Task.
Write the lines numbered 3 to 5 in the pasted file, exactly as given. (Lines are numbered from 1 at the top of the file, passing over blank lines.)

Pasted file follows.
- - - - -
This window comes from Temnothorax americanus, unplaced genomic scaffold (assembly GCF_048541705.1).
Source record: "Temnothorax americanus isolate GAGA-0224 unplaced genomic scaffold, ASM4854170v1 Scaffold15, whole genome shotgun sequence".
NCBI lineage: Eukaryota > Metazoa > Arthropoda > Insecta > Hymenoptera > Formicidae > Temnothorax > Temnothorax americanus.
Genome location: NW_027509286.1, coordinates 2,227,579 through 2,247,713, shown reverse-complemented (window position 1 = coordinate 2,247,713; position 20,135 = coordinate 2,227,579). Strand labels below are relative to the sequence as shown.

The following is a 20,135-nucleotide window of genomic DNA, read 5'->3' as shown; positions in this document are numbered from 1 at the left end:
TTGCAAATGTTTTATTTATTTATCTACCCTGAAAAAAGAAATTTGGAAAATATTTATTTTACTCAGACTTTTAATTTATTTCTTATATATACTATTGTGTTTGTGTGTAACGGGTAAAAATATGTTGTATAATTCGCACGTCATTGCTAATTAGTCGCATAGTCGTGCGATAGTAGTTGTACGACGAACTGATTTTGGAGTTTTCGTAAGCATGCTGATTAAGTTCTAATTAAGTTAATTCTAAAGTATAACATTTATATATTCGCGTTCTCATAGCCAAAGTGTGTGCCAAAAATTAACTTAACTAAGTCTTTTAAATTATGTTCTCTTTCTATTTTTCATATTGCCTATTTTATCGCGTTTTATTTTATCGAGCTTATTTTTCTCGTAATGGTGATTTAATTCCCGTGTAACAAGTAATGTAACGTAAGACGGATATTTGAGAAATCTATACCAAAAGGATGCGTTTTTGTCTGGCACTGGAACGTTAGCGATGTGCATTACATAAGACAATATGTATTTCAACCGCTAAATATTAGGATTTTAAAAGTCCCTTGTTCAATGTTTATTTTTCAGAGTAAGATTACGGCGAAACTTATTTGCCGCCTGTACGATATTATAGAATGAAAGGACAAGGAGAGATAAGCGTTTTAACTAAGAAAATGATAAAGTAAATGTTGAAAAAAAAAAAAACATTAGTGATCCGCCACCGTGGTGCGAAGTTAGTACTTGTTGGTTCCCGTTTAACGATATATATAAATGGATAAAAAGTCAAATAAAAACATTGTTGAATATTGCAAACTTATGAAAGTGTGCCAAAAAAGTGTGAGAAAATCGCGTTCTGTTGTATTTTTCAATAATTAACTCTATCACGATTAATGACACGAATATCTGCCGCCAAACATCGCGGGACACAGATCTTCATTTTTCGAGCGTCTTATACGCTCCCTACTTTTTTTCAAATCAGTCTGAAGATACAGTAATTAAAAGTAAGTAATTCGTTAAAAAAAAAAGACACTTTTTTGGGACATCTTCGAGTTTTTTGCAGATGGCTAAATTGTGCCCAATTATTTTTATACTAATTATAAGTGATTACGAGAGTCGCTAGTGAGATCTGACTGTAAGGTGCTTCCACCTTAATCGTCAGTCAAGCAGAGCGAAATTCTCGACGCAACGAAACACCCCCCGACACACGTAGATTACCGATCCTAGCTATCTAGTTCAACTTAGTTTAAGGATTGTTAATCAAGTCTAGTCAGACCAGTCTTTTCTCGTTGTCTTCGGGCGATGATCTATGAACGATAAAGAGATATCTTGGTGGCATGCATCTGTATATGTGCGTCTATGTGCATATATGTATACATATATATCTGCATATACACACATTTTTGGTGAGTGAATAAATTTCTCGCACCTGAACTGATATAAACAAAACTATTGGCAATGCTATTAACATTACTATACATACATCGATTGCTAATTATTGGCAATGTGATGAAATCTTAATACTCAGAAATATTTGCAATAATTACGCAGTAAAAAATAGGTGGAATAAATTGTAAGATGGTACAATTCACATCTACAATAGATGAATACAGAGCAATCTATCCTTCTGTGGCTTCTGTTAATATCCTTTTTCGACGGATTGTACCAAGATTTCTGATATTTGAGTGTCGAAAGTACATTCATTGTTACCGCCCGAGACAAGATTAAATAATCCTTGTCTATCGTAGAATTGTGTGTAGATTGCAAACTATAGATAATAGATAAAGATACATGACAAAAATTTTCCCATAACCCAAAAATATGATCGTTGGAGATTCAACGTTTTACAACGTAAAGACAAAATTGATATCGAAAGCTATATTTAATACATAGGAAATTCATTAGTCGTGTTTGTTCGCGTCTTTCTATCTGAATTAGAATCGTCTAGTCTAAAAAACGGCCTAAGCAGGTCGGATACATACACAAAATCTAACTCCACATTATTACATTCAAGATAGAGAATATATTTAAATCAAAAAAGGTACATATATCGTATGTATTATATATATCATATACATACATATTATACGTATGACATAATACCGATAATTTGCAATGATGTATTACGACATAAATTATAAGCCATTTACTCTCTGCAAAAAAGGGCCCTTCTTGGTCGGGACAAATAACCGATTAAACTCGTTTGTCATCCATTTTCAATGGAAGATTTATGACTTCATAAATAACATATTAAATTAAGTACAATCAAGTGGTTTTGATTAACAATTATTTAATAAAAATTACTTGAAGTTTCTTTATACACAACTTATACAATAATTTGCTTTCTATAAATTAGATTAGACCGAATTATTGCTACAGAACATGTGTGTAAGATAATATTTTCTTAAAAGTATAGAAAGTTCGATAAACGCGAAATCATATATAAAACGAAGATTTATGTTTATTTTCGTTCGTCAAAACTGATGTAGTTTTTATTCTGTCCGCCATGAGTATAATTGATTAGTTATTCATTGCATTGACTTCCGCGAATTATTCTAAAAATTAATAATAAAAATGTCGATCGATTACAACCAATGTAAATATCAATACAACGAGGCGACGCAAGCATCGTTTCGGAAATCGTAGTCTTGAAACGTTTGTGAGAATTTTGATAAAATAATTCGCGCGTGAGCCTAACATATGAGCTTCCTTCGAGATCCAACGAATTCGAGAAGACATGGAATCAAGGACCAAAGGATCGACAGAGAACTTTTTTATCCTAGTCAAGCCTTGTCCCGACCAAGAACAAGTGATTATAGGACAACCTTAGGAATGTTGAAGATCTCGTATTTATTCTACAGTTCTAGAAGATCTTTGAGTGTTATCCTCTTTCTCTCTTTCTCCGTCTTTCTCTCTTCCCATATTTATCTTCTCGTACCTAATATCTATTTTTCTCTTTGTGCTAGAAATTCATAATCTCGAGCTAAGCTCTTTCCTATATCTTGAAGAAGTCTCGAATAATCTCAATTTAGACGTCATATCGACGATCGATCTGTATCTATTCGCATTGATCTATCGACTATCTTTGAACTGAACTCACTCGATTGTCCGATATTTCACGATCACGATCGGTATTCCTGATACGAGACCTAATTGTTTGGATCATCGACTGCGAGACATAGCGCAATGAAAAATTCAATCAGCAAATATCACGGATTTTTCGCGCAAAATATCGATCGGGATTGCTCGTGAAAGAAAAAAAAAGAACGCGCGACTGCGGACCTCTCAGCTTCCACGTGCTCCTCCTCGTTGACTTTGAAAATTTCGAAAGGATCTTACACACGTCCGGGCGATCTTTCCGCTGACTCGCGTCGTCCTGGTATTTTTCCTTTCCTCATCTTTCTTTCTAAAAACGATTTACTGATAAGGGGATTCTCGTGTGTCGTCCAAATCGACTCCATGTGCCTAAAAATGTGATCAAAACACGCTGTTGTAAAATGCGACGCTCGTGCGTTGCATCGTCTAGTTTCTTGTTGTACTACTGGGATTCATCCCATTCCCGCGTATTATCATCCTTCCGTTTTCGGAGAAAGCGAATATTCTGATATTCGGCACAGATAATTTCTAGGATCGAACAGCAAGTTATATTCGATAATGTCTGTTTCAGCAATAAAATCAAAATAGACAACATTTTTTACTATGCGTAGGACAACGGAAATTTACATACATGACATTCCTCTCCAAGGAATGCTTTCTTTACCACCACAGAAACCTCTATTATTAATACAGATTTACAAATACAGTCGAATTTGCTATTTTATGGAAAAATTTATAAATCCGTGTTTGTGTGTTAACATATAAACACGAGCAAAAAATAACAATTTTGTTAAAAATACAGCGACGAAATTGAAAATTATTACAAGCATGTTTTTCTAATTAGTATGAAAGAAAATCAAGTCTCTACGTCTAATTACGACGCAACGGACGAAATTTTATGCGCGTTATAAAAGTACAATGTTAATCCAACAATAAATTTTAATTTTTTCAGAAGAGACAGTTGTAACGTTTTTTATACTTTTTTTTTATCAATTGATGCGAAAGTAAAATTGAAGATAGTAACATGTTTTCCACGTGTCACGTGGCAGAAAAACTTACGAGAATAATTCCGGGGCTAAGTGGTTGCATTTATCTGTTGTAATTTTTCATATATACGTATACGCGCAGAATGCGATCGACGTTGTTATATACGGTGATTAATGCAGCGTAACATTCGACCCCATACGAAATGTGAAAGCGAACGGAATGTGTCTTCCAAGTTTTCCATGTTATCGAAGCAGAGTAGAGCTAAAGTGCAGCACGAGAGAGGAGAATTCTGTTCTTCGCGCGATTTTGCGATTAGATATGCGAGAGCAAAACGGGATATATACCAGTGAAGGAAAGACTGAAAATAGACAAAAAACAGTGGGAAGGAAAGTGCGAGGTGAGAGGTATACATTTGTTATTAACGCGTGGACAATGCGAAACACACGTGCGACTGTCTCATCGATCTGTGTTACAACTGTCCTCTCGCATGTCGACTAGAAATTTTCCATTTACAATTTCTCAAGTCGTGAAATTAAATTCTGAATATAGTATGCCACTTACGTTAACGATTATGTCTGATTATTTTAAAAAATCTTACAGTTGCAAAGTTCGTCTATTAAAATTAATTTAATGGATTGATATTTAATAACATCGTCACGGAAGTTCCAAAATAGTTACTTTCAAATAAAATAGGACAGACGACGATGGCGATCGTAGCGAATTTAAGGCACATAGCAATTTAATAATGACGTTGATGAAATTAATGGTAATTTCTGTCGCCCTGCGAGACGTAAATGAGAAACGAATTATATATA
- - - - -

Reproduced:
NCBI lineage: Eukaryota > Metazoa > Arthropoda > Insecta > Hymenoptera > Formicidae > Temnothorax > Temnothorax americanus.
Genome location: NW_027509286.1, coordinates 2,227,579 through 2,247,713, shown reverse-complemented (window position 1 = coordinate 2,247,713; position 20,135 = coordinate 2,227,579). Strand labels below are relative to the sequence as shown.

The following is a 20,135-nucleotide window of genomic DNA, read 5'->3' as shown; positions in this document are numbered from 1 at the left end: